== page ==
Grandma names are making a serious comeback right now and there are some super cute choices that parent should definitely consider. These beautiful names somehow got stuck with an old lady imagery that kept them from making it back to their former days on the charts but they are now making a comeback.
For parents who love a name with some serious vintage charm and old-fashioned appeal, these names conjure up all of that and more. These names have long withstood the test of time. Those parents who find themselves looking in the classic baby name category, it's time to take a step back in history and fall back in love with some of the most adorable and nostalgic names of all time.
We've put together a list of names that are the perfect combination of old-fashioned and chic. These names were extremely popular last century, and while some of them fell more out of favor than others, they're all set up perfectly to become super popular once again.
There is a reason that these monikers were classics for decades. Parents looking for something traditional yet stylish and beautiful, grab a pen and paper. Here are 30 super cute baby names that are making a strong comeback.
After a 50 year hiatus, this old-fashioned moniker has reentered the top 200 most popular baby girl names. Eloise with its vintage appeal was a top 500 name from 1880 until 1954 but fell out of favor from 1965 until 2009.
The "El" name trend is a mega hit right now, and Eloise is joining the ranks of others in the category, hitting #190 last year. Eloise is French for "healthy and wide." The book and movies Eloise at the Plaza is what most girls will think of when they hear this one.
Margot is a classic name that entered the top 1000 in 1914 but had little success most of its time on the charts. It fell completely off the charts in 1955 but reentered in 2010. Though Margo was more popular in the past, Margo has reentered the list at #361.
Margot is another classic French name, but this one's meaning is a little prettier. Margot means "pearl" in French. It used to be a nickname for Marguerite.
Margot has been used in several movies like Margot at the Wedding, The Royal Tenenbaums, and The Wolf on Wallstreet.
Francine began its journey on the charts in 1916 and entered the top 500 in 1932, but was kicked out in 1972. By 1987, Francine was completely booted out of the popularity list. Last year it reentered at #575.
Francine is French for "from France, or free man." Pope Francis is credited for making all of the variations of his name popular, including Francine.
In the 1940s, Francine was hugely popular in France, followed by the U.S. Frankie is also a super cute tomboyish nickname option.
Josephine has been a mega-hit just about its entire life on the charts. It entered the popularity list in 1880 at #50 and remained in the top 100 until 1942. It never dropped out of the top 1000 and is back at #107 today.
Josephine is the French feminine form of Joseph and means "Jehovah increases." Josephine has a rich history and is full of literary flair too.
Napoleon's wife was Empress Josephine Bonaparte, and, of course, there's Josephine March or, Jo, from Little Women, which also gives us a great nickname option.
This German moniker was actually in the top 100 from 1880 until 1931 and didn't fall out of the top 500 until 1970. It remained in the top 1000 until 1985.
Bertha received a bad rep after it was used by the Allied troops for the name of a huge German cannon in World War II, "Big Bertha" and then again for a popular circus elephant.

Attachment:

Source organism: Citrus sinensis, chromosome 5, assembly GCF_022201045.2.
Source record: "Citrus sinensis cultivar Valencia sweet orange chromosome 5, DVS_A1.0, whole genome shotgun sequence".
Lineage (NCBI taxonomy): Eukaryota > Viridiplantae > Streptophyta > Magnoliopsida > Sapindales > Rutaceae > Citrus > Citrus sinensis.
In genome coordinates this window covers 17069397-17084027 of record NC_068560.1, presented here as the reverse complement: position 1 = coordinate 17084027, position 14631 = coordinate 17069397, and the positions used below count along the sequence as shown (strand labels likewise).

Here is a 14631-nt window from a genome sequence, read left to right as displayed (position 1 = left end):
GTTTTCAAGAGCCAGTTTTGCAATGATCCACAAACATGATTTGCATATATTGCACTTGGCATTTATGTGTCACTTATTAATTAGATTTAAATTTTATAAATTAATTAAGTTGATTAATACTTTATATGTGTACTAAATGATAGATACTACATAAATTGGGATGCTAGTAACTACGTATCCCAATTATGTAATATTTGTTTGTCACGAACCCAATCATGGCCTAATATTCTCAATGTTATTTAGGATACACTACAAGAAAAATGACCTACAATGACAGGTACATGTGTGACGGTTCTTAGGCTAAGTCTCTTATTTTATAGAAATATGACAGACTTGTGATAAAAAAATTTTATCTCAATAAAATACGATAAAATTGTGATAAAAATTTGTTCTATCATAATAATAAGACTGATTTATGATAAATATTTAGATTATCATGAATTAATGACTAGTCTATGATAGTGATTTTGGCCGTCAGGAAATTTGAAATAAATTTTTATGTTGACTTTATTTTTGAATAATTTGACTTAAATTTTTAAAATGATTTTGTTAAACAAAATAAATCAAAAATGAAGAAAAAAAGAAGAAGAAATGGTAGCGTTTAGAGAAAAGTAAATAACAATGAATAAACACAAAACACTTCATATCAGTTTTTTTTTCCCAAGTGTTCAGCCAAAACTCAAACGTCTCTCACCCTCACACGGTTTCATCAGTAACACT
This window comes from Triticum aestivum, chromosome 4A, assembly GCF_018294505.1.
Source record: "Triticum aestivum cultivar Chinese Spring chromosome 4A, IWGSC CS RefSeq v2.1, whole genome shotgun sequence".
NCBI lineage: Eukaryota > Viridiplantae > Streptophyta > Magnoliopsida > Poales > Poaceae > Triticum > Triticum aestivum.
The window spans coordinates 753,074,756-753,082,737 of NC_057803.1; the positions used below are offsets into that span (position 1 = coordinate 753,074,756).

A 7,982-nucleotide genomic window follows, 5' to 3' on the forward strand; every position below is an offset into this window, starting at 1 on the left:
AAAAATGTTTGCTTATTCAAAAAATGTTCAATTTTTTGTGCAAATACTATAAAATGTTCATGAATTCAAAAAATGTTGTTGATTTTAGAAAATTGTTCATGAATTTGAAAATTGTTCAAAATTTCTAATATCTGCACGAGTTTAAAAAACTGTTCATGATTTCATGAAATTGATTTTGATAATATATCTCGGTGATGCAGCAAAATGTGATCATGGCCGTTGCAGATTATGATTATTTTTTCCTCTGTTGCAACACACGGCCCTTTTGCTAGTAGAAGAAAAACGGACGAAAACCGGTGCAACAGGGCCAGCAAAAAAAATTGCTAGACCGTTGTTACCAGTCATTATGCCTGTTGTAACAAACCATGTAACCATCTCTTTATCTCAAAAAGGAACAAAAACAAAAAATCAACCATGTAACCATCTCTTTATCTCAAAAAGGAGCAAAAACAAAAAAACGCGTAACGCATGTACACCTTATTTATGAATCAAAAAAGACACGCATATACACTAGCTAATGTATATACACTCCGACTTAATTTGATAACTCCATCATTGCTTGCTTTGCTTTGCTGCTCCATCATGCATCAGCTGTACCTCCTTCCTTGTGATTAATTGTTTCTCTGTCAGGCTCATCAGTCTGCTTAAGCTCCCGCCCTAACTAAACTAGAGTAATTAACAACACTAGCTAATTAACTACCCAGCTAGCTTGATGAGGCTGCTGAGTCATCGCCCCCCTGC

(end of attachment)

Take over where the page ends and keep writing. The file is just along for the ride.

Since then, "Big Bertha" became a pretty regular nickname for anyone given the name. It was previously a popular literary name, used by authors like Jane Austen and by Edith Wharton.
This adorable old-fashioned moniker was in the top 100 from 1880 until 1935 and was in the top 500 until 35 years later. It's only been out of the top for 6 years and is ranked #559 today.
Beatrice is Latin for "she who brings happiness." Beatrice is also a name that is rich in literary history, chosen by both Shakespeare and Dante. Recently chosen by the "Duke and Duchess of York" and Paul McCartney boosting the name into its former glory.
Beatrix and Beatriz are also on the rise, and nickname Bea has stood alone on the charts too. The original Beatrice is also very popular in the U.K.
Mildred was a top 100 name from 1880 until 1945 and was even in the top ten for 23 of those years. However, it fell completely out of the top 1000 in 1984 and hasn't been back on the charts since, though Nameberry has it ranked at #850.
Mildred is English for "gentle strength." Mildred is an old Anglo-Saxon name that came into popular use in the English speaking world in the 8th century, via Saint Mildred.
Millie is on the rise standing on its own but might just help restore Mildred to its glory days as well.
Edith has a pretty solid resume on the charts since it entered in 1880. It was in the top 50 for 30 consecutive years and the top 100 for 50. It only dropped out of the top 500 in 1975 but remained in the top 1000. Today, Edith is #476.
Edith is English for "prosperous in war." Edith has been the name of two first ladies, was used by William the Conqueror, and was used by authors like Louisa May Alcott.
Edith is widely popular in the U.K. and just beginning its comeback in the U.S. along with several other classic old fashioned names.
This Bible name has never left the top 500 and spent from 1889 until 1961 in the top 100. It has never dropped below #366, and today is ranked #265.
Ruth is Hebrew for "compassionate friend." In the Old Testament, Ruth was the loyal daughter-in-law of Naomi. She is best known for telling her "whither thou goest, I will go. Your people will be my people."
Ruth has been one of the most popular Bible names since its beginning and most likely will remain one.